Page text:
Rep. Vito Barbieri, R-Dalton Gardens, got a seat on the House Revenue and Taxation Committee – the seat vacated by Hart – and also will serve on the Local Government and Business committees.
Rep. Shannon McMillan, R-Silverton, got just two committee assignments: Agriculture and Judiciary. Rep. Kathy Sims, R-Coeur d’Alene, will serve on the State Affairs, Local Government and Judiciary committees.
And new Sen. Dan Schmidt, D-Moscow, a physician, was named to the Senate Health and Welfare Committee, along with the Agriculture and Commerce committees.
Overall, the number of North Idaho Panhandle lawmakers – those from legislative districts 1 through 6 – on the agriculture committees in both houses swelled from two to five, which is a bit of an oddity, since there’s more ag in other parts of the state. Moscow Rep. Tom Trail continues to chair the House Agriculture Committee.
Meanwhile, four committees will have no one from the Panhandle: House Health and Welfare, House Ways and Means, Senate Resources and Environment, and Senate State Affairs. House Ways and Means and Senate State Affairs both are leadership committees – and no one from the Panhandle is in leadership, in either house or either party.
Labrador names staffers
Idaho Congressman-elect Raul Labrador has named his chief of staff: John Goodwin, who most recently worked as a lobbyist for the National Rifle Association in Washington, D.C. Prior to that, Goodwin was communications director for Rep. Peter Roskam of Illinois and press secretary for Rep. Rob Simmons of Connecticut. “John’s vast Capitol Hill experience will be an excellent resource to Idaho as I begin the people’s work in Congress,” Labrador said.
Labrador also announced two other staff hires: Phil Hardy, who served as communications director for Labrador’s campaign, will be the regional director for central and southwest Idaho; and Mike Cunnington, a Nampa native who was finance director for the campaign, will be Labrador’s scheduler and personal assistant in Washington, D.C. Earlier, Labrador announced the hire of Jake Ball, a former aide to Sen. Mike Crapo, as his district director.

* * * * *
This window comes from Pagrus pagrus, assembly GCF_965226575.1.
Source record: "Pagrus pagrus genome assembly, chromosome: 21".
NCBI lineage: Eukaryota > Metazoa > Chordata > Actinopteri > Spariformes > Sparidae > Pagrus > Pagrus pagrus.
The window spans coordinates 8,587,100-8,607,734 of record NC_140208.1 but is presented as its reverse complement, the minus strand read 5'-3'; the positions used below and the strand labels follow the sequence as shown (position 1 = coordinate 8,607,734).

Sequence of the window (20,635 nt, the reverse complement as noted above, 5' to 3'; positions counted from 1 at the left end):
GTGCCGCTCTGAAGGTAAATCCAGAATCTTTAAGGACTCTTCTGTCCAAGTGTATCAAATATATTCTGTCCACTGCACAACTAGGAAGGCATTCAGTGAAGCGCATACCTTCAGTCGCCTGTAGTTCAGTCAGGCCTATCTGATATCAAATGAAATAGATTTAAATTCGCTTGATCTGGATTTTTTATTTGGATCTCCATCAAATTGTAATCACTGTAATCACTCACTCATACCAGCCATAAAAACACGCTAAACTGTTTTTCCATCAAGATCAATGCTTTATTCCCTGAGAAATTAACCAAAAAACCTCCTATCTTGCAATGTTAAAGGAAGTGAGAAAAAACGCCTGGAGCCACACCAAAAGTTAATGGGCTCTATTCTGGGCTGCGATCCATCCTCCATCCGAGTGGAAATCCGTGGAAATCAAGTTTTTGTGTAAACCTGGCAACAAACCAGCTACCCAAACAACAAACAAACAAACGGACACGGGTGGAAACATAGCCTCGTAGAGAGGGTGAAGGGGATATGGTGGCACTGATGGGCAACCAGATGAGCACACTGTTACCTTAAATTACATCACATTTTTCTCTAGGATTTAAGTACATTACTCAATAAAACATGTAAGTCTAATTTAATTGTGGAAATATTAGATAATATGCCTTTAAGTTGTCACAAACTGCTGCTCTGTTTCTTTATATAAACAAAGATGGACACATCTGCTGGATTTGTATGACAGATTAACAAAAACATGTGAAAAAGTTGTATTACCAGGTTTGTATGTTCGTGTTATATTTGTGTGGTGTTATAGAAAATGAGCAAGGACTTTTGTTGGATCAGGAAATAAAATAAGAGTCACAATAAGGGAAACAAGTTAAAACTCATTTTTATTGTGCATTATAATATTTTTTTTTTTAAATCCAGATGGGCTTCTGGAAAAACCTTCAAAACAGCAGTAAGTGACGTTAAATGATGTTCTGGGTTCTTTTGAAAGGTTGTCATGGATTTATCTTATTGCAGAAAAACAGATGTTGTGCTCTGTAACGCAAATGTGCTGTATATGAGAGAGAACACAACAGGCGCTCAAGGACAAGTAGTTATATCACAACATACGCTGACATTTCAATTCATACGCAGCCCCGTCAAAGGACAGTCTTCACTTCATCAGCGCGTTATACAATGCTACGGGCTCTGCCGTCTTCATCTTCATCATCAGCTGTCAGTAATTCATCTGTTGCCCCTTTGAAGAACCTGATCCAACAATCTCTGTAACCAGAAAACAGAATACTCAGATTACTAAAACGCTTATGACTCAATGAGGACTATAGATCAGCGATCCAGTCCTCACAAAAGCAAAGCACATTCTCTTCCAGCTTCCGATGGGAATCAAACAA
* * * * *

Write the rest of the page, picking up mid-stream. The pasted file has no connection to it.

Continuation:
Lobbying firms merge
Two prominent Idaho lobbying firms are merging: Sullivan & Reberger is merging with Eiguren Public Policy, and the new firm, Sullivan Reberger Eiguren, will represent the clients of both firms.
Sullivan & Reberger is Pat Sullivan, a former aide to then-U.S. Sen. Jim McClure, and Phil Reberger, former chief of staff for Gov. Dirk Kempthorne and U.S. Sen. Steve Symms; while Eiguren Public Policy is Roy Eiguren, attorney and longtime lobbyist.
The firm’s anticipating a busy legislative session. “I’ve got tax issues, environmental law issues, retail grocery issues, bail bond issues, budget issues,” Eiguren said.
Eiguren’s current clients include Amalgamated Sugar, American Ecology Corp., Exergy Development Group, Prison Health Services Inc. and Verizon Wireless, among others. Reberger and Sullivan’s include AREVA Inc., Associated General Contractors of Idaho, Eli Lilly Corp. and Moneytree Inc., among others.
Click here to comment on this story »